BLACKCURRANT TANGO - 'St George'
HHCL & Partners
Citation: Reckless xenophobia
Tango always broke the conventions of soft-drink advertising. But the sight of the Tango "marketing director" big Ray Gardiner, standing on the cliffs of Dover, clad in purple shorts, gut billowing in the breeze as he screamed xenophobic abuse at a French exchange student who had the temerity not to like blackcurrant, was arguably its finest moment. "It was executionally brave. This was a tiny variant of a tiny product. It was the most triumphantly brand-led product film you'll ever see," Green says.
SONY PLAYSTATION - 'Double life'
Citation: Exposing unspoken product truth
All of the information about the product and the brand is in the copy - it's just presented in a more poetic way that doesn't need to shout. TBWA's award shelf buckled under the weight of the gongs this campaign won and, most importantly, sales rocketed. It broke the mould of gaming advertising. It showed that it could work without the need for endless action shots from the games themselves. Most importantly, it presented an attitude that resonated with a different audience and by positioning the brand as directly opposite to the Nintendos of this world made it acceptable for me to buy the product. Genius. This campaign marked Sony's first venture into the gaming world and billions of pounds in future revenues were riding on its success. It broke with category convention in not showing the product or the games. "Instead it told an unspoken truth about gaming, which was generally considered a childish waste of time. The advertising dared to say that there are deep and noble things going on in gaming. It opened up a whole new affluent adult audience for PlayStation," David Bain, the planning director of Beattie McGuinness Bungay, says.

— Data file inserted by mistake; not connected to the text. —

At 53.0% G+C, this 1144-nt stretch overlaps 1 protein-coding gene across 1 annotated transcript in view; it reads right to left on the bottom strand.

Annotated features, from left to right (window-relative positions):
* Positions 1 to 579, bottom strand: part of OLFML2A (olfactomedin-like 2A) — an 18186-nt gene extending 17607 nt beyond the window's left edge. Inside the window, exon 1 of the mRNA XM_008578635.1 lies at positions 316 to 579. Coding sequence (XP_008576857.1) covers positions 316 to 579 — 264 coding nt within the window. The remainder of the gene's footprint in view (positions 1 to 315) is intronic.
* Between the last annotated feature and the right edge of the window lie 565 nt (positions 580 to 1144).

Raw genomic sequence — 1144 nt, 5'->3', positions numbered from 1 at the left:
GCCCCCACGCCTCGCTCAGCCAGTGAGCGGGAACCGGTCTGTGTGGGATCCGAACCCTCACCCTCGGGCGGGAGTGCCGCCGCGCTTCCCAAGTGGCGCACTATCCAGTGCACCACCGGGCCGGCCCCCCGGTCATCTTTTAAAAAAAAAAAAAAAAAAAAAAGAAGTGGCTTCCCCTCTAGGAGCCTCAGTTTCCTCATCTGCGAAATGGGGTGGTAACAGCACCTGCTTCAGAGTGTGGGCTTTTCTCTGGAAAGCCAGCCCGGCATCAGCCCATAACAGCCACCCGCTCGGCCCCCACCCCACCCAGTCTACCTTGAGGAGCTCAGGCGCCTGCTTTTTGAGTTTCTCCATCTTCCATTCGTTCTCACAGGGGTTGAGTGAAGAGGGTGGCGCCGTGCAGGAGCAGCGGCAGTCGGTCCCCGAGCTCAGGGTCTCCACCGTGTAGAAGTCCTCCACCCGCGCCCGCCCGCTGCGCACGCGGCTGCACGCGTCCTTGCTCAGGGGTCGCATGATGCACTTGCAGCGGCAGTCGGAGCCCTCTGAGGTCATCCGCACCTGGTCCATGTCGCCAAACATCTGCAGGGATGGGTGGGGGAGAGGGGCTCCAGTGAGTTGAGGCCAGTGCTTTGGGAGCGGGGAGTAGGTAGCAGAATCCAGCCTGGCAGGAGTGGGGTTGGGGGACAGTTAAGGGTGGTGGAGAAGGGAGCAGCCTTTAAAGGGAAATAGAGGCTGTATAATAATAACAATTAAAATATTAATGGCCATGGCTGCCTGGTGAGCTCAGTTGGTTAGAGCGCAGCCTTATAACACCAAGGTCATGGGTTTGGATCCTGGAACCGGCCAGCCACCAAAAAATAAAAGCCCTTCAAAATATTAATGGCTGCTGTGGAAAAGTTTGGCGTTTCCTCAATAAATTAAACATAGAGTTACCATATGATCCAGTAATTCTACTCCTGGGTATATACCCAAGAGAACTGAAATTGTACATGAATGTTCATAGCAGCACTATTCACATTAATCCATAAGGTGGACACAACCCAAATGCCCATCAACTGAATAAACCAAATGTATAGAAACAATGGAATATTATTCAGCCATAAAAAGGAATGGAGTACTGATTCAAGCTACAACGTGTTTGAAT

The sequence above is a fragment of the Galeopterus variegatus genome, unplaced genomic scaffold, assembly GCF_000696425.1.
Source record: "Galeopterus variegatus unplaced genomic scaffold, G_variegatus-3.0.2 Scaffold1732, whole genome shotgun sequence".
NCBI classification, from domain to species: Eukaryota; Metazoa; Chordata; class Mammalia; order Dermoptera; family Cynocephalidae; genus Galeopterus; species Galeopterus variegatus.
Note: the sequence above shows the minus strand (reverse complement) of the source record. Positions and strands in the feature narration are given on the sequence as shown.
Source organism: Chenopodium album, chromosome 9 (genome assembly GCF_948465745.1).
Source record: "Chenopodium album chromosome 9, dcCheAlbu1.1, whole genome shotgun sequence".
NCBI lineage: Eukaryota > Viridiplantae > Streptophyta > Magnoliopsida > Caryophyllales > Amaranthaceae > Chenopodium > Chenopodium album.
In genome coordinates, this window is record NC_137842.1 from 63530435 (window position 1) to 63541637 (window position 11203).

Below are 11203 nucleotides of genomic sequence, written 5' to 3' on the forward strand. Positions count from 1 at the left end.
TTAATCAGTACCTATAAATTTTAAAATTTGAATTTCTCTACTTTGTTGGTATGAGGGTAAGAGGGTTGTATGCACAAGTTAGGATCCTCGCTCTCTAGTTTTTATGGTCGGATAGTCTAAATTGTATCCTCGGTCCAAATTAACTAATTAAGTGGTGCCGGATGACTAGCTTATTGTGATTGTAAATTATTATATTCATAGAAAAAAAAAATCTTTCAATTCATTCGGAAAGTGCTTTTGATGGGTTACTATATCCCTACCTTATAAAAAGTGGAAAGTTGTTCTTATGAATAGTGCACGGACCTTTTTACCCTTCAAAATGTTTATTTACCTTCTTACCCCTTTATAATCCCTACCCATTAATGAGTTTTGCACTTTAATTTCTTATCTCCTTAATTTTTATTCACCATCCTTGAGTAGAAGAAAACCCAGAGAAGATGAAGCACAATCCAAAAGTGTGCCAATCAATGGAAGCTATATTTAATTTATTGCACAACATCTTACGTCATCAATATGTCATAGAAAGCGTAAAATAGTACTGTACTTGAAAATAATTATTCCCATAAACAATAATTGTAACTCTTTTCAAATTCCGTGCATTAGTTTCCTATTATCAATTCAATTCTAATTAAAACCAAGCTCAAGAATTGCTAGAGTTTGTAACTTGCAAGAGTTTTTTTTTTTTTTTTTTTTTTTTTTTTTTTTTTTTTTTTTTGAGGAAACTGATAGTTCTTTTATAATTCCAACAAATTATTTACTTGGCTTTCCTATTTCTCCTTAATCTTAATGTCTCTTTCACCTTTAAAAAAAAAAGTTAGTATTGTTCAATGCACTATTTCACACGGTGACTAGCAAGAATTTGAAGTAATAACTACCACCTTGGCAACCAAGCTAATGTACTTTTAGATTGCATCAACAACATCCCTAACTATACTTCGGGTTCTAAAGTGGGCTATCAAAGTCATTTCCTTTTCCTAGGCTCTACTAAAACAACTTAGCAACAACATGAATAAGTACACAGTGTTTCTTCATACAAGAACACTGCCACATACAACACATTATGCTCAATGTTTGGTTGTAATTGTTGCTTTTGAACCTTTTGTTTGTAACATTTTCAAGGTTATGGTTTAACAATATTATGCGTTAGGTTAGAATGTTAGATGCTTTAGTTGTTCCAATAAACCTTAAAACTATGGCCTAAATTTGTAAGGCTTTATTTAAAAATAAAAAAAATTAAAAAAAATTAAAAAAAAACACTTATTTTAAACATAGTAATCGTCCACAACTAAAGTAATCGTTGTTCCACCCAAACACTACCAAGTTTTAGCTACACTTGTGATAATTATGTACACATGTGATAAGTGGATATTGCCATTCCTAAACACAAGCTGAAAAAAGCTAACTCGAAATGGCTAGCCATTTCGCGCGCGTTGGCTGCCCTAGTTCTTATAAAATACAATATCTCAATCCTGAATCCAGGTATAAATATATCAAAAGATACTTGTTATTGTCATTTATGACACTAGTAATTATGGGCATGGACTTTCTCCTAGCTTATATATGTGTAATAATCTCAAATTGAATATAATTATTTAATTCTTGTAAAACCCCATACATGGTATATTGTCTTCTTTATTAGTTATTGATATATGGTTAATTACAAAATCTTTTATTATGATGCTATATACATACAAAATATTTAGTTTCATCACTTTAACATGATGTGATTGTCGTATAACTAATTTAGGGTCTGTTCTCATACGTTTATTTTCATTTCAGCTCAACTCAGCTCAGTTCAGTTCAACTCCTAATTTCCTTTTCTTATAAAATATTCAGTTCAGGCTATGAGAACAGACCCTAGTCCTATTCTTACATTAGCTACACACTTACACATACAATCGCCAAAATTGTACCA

CADBURY'S DAIRY MILK - 'Gorilla'
Citation: Bet the business on a gorilla
Cadbury's Dairy Milk is Cadbury's master brand. Sales had tanked, it had recently given up its prestigious sponsorship of Coronation Street, there had been a series of public relations blunders over the previous year and the company was due to split its operations on the stock market. It is no exaggeration to say that this campaign was crucial to the future of the company. So what did Cadbury do? Put out an ad that broke all confectionery conventions, it had no "yum moment", it didn't mention the product and scarcely mentioned the company.
MERCEDES - 'Lucky Star'
Campbell Doyle Dye
Citation: The ad wasn't an ad
Lucky Star was designed to look like a trailer for a new Michael Mann film, in which Benicio del Toro flees government agents. It had no logo, no sign-off line and no endframe to indicate it was a ad or had anything to do with Mercedes. It relied on PR to tell you that you had been watching a car ad. "It was a branding campaign that didn't mention the brand, disguised as a trailer for a film that didn't exist, in which the car was the hero but looked like a piece of product placement," the writer Walter Campbell says. "It was risky, but with our small budget, not as risky as failing to stand out."